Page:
Drop goals also have there place in rugby and well executed drop goals, such as Joel Stransky's World Cp winning attempt, Jonny Wilkinson's similar effort (albeit after a multitude of misses) and Juan Hernandez's multiple shots add to the sport. However some teams overuse this option. I read a stat which stated that roughly 80% of drop goal attempts in the World Cup were missed. The only "penalty" teams got for taking this option was a 22 drop out for there opponents which would more often than not see the team who kicked the ball initially win it back. That's an anomaly which should be fixed. Once again, if you know that you'll lose possession due to a missed kick, will you still attempt it or will you play more attacking, exciting rugby?
Hi all,
Reading through the thread I am still not sure about some of the laws - but here are some thoughts on the main contentious ones:

Kicking - the ELV states that you can't run back into the 22 to kick as well as just passing back - all in all I think this is an OK rule although it may result in even more 'ping-pong', not going to stop you kicking it just you can't kick into touch, so the opposition hoof it back to you so you have to do it again etc. On the other hand it might make you run it out - will be interesting to see it in action at a higher level.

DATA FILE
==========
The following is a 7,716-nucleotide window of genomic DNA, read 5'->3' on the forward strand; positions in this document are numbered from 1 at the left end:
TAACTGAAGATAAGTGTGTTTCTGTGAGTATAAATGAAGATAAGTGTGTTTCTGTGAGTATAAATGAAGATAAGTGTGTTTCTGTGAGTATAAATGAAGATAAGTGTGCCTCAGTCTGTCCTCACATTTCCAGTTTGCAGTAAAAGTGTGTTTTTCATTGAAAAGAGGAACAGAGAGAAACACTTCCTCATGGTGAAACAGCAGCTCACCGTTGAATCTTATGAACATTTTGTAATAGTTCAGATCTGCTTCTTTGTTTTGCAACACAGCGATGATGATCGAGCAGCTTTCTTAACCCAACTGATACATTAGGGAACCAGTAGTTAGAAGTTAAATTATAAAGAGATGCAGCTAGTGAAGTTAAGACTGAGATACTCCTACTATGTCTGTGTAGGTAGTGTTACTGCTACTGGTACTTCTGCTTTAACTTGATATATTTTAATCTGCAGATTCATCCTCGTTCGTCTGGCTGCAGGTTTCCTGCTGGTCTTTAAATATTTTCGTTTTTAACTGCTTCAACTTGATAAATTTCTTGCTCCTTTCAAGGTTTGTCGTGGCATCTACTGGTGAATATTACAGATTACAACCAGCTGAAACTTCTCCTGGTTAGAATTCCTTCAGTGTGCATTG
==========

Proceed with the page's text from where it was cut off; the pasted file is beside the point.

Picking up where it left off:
Scrums - OK as is IMHO but it may be OK, 5m extra to get up a head of steam may work, the number 7 is further away but then the fly half is 5m further back from the game line in effect and in the 22m zone can't hoof it to touch so maybe he'll still get the hit in :)

Mauls - on the face of it sounds dangerous but then you are expecting it and they will be off the ground a lot less time, rolling mauls will still work but will have to be better organised. Don't like the idea though esp for us Northern Hemi people in the mud in mid winter - the whole game could be one big heap in the centre of the pitch for most of the game!

rucks - look at current high level games - we are almost there anyway, will make the refs job easier as well.

Penalties - really need to see this is action.